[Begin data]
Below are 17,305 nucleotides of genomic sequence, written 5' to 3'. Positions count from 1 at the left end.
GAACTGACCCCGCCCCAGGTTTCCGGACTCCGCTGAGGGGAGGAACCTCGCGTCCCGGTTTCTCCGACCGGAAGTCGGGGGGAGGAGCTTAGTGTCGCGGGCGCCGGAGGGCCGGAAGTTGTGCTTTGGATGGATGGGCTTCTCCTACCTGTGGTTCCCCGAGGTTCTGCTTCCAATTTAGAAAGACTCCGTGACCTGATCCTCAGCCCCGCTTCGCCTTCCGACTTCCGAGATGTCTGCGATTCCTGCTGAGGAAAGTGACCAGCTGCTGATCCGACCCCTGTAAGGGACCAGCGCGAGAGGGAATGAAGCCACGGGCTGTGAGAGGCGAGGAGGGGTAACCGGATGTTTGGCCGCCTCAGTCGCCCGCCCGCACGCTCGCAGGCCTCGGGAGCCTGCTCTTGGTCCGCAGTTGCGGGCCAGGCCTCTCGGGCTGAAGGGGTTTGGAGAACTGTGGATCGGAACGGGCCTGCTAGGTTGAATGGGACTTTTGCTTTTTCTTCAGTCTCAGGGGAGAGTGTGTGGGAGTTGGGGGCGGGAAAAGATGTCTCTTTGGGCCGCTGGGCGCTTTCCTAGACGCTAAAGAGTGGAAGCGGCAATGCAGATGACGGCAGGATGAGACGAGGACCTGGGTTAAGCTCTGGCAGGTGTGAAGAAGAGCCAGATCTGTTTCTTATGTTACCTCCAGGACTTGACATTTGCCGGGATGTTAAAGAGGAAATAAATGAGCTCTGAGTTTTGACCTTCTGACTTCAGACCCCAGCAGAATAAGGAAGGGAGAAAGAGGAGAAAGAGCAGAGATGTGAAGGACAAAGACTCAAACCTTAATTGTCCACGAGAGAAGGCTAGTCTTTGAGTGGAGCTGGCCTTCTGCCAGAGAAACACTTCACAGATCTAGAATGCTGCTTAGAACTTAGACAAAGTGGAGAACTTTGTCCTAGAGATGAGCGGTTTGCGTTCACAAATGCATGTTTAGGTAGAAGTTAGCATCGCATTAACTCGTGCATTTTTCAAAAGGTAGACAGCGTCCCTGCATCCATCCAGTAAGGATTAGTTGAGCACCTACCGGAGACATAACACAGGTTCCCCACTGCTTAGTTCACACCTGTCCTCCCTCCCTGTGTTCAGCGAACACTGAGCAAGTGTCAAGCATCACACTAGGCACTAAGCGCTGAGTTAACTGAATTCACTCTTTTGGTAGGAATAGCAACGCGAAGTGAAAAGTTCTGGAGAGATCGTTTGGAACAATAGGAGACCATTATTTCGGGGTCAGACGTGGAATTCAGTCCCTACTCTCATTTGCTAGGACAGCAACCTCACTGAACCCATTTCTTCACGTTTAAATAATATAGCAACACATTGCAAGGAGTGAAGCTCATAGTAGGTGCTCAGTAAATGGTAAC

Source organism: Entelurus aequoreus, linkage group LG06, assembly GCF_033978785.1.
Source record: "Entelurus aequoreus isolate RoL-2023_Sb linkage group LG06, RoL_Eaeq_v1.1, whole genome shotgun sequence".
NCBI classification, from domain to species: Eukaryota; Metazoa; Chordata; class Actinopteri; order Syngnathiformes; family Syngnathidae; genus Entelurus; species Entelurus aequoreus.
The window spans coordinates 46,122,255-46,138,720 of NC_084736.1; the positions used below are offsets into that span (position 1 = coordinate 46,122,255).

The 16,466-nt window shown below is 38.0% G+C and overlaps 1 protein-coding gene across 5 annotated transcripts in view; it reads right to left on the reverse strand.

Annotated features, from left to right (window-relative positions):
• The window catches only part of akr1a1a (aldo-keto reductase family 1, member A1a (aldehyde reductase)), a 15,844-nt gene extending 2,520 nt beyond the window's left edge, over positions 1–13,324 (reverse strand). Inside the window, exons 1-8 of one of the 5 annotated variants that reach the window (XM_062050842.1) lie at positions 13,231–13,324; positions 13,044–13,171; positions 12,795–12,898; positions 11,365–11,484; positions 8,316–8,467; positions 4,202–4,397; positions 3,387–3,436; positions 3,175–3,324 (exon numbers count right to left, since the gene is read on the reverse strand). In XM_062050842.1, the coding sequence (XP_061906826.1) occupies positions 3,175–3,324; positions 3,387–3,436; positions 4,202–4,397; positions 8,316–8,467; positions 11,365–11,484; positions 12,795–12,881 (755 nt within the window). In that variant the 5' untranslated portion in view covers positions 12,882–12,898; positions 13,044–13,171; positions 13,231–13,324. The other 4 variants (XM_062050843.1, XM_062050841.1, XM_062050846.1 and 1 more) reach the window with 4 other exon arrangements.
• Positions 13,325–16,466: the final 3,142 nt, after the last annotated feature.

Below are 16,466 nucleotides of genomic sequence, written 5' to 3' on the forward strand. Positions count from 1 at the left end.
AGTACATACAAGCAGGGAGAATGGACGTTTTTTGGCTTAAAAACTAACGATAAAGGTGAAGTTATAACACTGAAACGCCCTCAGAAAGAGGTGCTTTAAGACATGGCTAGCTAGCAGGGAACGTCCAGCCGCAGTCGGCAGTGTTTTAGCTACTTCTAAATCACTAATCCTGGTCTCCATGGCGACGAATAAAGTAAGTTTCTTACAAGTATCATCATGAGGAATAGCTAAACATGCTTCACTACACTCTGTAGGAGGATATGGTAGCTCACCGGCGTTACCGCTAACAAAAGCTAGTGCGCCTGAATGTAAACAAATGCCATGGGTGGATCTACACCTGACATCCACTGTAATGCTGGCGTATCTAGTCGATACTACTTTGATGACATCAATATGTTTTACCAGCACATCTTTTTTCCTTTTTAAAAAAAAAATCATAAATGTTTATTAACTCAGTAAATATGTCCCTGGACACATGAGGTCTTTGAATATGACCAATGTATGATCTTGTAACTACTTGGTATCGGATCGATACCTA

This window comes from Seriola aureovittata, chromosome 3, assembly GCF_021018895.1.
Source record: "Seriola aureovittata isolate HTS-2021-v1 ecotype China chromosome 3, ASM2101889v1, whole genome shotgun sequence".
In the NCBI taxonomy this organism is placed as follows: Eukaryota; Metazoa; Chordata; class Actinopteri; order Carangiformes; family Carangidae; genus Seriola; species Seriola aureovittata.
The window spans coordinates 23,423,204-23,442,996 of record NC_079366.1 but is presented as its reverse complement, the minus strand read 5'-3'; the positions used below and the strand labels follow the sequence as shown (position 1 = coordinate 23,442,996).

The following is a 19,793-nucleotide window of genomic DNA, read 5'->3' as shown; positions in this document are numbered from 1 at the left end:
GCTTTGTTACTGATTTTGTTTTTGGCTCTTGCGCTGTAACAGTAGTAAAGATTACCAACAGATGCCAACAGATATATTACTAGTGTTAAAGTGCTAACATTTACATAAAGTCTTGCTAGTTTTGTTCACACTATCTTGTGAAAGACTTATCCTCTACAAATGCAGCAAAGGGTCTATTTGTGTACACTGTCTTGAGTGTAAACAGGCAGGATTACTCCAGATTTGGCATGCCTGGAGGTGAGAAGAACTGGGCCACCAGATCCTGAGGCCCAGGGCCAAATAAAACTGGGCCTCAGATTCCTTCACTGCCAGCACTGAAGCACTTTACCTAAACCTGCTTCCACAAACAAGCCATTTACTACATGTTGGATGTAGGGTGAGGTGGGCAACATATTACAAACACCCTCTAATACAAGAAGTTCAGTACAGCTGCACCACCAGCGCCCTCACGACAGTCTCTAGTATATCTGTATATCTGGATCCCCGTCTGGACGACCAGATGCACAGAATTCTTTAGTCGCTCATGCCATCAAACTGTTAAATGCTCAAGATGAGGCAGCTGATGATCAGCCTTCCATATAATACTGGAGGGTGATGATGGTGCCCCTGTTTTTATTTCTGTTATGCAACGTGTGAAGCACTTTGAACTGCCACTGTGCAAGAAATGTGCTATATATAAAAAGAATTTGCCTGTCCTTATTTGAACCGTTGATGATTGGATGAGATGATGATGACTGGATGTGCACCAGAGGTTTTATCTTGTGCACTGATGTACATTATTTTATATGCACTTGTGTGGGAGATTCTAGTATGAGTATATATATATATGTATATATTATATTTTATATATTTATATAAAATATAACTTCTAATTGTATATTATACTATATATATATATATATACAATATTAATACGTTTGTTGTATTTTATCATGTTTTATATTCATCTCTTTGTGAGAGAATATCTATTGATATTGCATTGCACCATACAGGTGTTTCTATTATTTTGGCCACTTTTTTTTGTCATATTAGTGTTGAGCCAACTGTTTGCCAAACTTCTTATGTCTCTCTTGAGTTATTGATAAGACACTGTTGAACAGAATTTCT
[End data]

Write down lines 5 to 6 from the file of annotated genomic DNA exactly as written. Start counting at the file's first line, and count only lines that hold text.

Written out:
NCBI classification, from domain to species: Eukaryota; Metazoa; Chordata; class Actinopteri; order Syngnathiformes; family Syngnathidae; genus Entelurus; species Entelurus aequoreus.
The window spans coordinates 46,122,255-46,138,720 of NC_084736.1; the positions used below are offsets into that span (position 1 = coordinate 46,122,255).